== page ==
find -type f -exec grep -q "regexp" {} \; -delete
2014-04-06 19:06:50
User: gumnos
Functions: find grep
Tags: find grep

Deletes files in the current directory or its subdirectories that match "regexp" but handle directories, newlines, spaces, and other funky characters better than the original #13315. Also uses grep's "-q" to be quiet and quit at the first match, making this much faster. No need for awk either.

grep -Rl "pattern" files_or_dir
2014-04-06 18:18:07
User: N1nsun
Functions: grep
Tags: awk find grep

Grep can search files and directories recursively. Using the -Z option and xargs -0 you can get all results on one line with escaped spaces, suitable for other commands like rm.

find . | xargs grep -l "FOOBAR" | awk '{print "rm -f "$1}' > doit.sh
2014-04-06 15:48:41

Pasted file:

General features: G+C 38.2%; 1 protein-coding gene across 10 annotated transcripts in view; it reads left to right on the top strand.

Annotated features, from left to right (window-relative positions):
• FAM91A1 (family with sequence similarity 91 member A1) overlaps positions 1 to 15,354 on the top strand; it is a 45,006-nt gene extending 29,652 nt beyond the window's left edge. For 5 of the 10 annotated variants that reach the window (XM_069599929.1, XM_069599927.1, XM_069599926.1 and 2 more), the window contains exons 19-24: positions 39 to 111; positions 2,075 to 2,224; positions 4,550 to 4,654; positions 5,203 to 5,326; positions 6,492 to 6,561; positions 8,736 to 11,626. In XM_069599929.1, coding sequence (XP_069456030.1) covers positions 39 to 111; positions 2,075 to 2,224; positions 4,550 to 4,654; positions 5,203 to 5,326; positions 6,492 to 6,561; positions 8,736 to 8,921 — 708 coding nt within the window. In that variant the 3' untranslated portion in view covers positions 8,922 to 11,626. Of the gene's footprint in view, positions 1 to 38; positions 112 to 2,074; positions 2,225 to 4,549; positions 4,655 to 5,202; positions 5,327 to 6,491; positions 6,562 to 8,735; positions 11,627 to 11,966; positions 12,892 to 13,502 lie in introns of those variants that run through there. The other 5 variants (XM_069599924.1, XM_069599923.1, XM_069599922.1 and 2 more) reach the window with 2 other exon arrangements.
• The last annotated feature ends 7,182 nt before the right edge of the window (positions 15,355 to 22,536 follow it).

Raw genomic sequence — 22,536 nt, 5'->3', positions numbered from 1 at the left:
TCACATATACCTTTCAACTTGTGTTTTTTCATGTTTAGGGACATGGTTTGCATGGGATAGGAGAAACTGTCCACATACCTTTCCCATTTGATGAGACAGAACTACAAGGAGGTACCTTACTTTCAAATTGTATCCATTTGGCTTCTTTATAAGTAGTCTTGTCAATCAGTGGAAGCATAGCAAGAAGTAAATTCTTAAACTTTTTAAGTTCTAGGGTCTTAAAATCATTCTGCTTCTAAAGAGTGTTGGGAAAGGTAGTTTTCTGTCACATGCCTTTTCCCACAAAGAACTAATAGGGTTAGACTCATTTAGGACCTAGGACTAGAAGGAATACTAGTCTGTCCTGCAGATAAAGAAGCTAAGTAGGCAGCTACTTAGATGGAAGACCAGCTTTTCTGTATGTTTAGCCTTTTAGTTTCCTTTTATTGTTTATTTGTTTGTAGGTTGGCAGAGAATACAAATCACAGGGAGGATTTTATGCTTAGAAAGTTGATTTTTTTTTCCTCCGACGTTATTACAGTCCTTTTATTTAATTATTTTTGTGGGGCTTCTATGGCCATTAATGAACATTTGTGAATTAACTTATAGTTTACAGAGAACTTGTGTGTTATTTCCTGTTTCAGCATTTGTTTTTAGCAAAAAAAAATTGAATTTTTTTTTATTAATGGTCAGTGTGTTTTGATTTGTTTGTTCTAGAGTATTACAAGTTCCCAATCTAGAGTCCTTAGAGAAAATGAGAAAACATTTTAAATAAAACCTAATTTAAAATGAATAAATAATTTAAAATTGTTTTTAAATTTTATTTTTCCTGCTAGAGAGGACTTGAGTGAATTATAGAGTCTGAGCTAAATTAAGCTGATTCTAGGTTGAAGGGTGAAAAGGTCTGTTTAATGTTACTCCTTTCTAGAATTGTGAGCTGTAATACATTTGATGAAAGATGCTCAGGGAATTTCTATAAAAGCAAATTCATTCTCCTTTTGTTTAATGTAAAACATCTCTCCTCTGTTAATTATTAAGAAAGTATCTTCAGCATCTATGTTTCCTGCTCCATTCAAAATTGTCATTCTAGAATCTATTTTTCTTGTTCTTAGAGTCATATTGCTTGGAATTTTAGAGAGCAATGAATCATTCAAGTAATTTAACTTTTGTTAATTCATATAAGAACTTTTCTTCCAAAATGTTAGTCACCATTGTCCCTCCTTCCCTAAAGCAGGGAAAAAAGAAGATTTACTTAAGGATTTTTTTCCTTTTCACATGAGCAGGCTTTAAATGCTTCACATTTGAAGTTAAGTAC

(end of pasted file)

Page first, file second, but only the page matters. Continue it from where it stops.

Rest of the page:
User: sergeylukin
Functions: awk find grep xargs
Tags: awk find grep

After this command you can review doit.sh file before executing it.

If it looks good, execute: `. doit.sh`

dmesg | grep -Po 'csum failed ino\S* \d+' | awk '{print $4}' | sort -u | xargs -n 1 find / -inum 2> /dev/null
2014-03-22 12:22:46
User: Sepero
Functions: awk dmesg find grep sort xargs
Tags: find inode btrfs

Btrfs reports the inode numbers of files with failed checksums. Use `find` to lookup the file names of those inodes. The files may need to be deleted and replaced with backups.

dmesg | grep -Po 'csum failed ino\S* \d+' | sort | uniq | xargs -n 3 find / -inum 2> /dev/null
2014-03-20 06:27:15
User: Sepero
Functions: dmesg find grep sort uniq xargs
Tags: find inode btrfs

Btrfs reports the inode numbers of files with failed checksums. Use `find` to lookup the file names of those inodes.

for i in $(find . -regex '.*\/C.*\.cpp'); do svn mv `perl -e 'my $s=$ARGV[0]; $s=~m/(.*\/)C(.*)/; print "$s $1$2"' "$i"`; done
find . -name *.properties -exec /bin/echo {} \; -exec cat {} \; | grep -E 'listen|properties'